The daughter of former Vice President Dick Cheney, former Principal Deputy Assistant Secretary of State For Near Eastern Affairs Liz Cheney, took to the television airwaves today to assail the decision by President Obama to release photographs, as ordered by a judge, showing detainee abuse by American soldiers in Afghanistan and Iraq .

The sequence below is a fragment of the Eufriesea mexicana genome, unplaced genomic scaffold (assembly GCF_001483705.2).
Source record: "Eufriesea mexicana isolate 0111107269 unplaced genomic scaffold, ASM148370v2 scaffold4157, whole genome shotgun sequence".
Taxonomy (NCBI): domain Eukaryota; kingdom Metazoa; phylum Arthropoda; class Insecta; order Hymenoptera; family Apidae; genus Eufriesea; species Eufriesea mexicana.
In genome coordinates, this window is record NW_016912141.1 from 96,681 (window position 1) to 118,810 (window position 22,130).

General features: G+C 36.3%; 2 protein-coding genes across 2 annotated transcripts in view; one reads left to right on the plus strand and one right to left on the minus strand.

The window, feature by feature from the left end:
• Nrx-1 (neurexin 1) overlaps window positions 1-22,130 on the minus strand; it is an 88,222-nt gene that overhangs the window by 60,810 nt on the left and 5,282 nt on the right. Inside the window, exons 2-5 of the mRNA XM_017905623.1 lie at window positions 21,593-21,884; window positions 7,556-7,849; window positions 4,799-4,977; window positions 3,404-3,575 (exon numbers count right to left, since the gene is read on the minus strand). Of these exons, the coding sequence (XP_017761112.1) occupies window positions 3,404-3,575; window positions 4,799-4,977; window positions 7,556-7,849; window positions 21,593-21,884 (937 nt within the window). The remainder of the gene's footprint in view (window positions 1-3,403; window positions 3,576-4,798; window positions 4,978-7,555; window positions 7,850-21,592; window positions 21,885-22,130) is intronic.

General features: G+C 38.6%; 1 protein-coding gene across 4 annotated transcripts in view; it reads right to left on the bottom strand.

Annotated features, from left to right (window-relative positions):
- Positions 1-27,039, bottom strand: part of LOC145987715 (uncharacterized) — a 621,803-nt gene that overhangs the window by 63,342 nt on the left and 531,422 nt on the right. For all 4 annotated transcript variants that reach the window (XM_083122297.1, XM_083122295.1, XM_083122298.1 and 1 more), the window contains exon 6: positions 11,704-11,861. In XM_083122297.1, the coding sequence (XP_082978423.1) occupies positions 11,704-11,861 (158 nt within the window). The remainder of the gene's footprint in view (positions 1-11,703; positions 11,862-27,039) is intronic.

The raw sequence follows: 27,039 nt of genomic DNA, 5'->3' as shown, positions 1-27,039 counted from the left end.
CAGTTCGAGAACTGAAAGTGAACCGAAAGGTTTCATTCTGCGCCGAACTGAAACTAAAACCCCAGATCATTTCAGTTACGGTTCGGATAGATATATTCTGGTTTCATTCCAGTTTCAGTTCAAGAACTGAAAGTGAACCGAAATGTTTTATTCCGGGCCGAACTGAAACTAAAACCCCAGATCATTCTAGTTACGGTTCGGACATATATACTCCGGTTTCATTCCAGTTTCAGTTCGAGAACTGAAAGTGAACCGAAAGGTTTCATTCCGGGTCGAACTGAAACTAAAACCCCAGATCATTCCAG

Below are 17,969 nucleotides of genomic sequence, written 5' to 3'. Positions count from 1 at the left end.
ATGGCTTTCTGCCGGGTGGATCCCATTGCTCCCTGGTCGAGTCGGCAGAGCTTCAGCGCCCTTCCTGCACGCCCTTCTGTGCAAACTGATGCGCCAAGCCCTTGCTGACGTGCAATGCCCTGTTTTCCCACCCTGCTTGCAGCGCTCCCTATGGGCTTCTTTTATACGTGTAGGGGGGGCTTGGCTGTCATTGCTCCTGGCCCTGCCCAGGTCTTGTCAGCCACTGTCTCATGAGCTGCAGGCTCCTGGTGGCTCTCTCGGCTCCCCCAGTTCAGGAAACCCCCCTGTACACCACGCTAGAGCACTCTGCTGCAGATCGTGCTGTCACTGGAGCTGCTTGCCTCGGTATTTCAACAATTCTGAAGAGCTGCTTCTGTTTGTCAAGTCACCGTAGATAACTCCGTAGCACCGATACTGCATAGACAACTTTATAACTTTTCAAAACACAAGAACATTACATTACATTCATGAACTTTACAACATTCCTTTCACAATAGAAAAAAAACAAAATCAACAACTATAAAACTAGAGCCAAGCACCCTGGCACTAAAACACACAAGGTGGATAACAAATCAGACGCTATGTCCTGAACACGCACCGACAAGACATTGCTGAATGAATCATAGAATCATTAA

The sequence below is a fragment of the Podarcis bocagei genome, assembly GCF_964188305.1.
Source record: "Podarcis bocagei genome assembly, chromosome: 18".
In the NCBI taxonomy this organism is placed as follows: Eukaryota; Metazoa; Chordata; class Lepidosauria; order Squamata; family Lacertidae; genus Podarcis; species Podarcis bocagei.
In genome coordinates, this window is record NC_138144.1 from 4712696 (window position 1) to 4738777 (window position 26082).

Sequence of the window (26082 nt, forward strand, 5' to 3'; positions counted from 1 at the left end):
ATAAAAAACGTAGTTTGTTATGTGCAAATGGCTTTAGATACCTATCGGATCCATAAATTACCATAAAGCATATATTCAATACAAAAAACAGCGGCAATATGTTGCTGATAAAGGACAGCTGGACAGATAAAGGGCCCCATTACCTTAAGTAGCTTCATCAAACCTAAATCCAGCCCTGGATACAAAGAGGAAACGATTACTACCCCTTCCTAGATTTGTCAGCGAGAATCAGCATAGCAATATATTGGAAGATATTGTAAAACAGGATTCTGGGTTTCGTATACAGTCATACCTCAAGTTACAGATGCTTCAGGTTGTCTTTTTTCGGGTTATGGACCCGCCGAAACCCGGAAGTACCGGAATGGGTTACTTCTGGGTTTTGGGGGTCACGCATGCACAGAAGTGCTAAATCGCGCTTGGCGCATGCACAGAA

"I have heard from families of sevicemembers, from families of 9/11 victims, this question about, you know, 'When did it become so fashionable for us to side, really, with the terrorists?'" Ms. Cheney said on Fox News Channel. "You know, for us to put information out that hurts American soldiers?" Cheney said Obama administration officials "seem only to be interested in releasing things that really paint America in a negative light, and don't give the American people a full picture of what went on." Last month, the Obama administration announced that the Pentagon would turn over to the American Civil Liberties Union 44 photographs showing detainee abuse of prisoners in Afghanistan and Iraq during the Bush administration. The photographs are part of a 2003 Freedom of Information Act request by the ACLU for all information relating to the treatment of detainees -- the same battle that led, last month, to President Obama's decision to release memos from the Bush Justice Department's Office of Legal Counsel providing legal justifications for brutal interrogation methods that the International Committee of the Red Cross has called torture. The Obama administration opted not to take the fight over the photographs all the way to the Supreme Court. "I think that it is really appalling that the administration is taking this step," Liz Cheney said today. "Clearly, you know, they're releasing images that really show American military men and women in a very negative light. And President Obama has a lot of sort of rhetoric about support for our military families and support for our men and women who are fighting overseas but, you know, if he really cares about them he wouldn't be making such an effort to release photos that show them in a negative light." White House press secretary Robert Gibbs was today asked about a letter from Sens. Joe Lieberman, D-Ind., and Lindsey Graham, R-SC , asking him to reverse the decision, saying the "release of these old photographs of past behavior that has now been clearly prohibited can serve no public good, but will empower al-Qaeda propaganda operations, hurt our country’s image, and endanger our men and women in uniform." Gibbs said "obviously, the president has, has great concern about any impact that pictures of detainee -- potential detainee abuse in the past could have on the present-day service members that are protecting our freedom either in Iraq, Afghanistan, or throughout the world. That's something the president is very cognizant of. And we are working to -- we are working currently to figure out what the process is moving forward." He would not elaborate. -- Jake Tapper and Karen Travers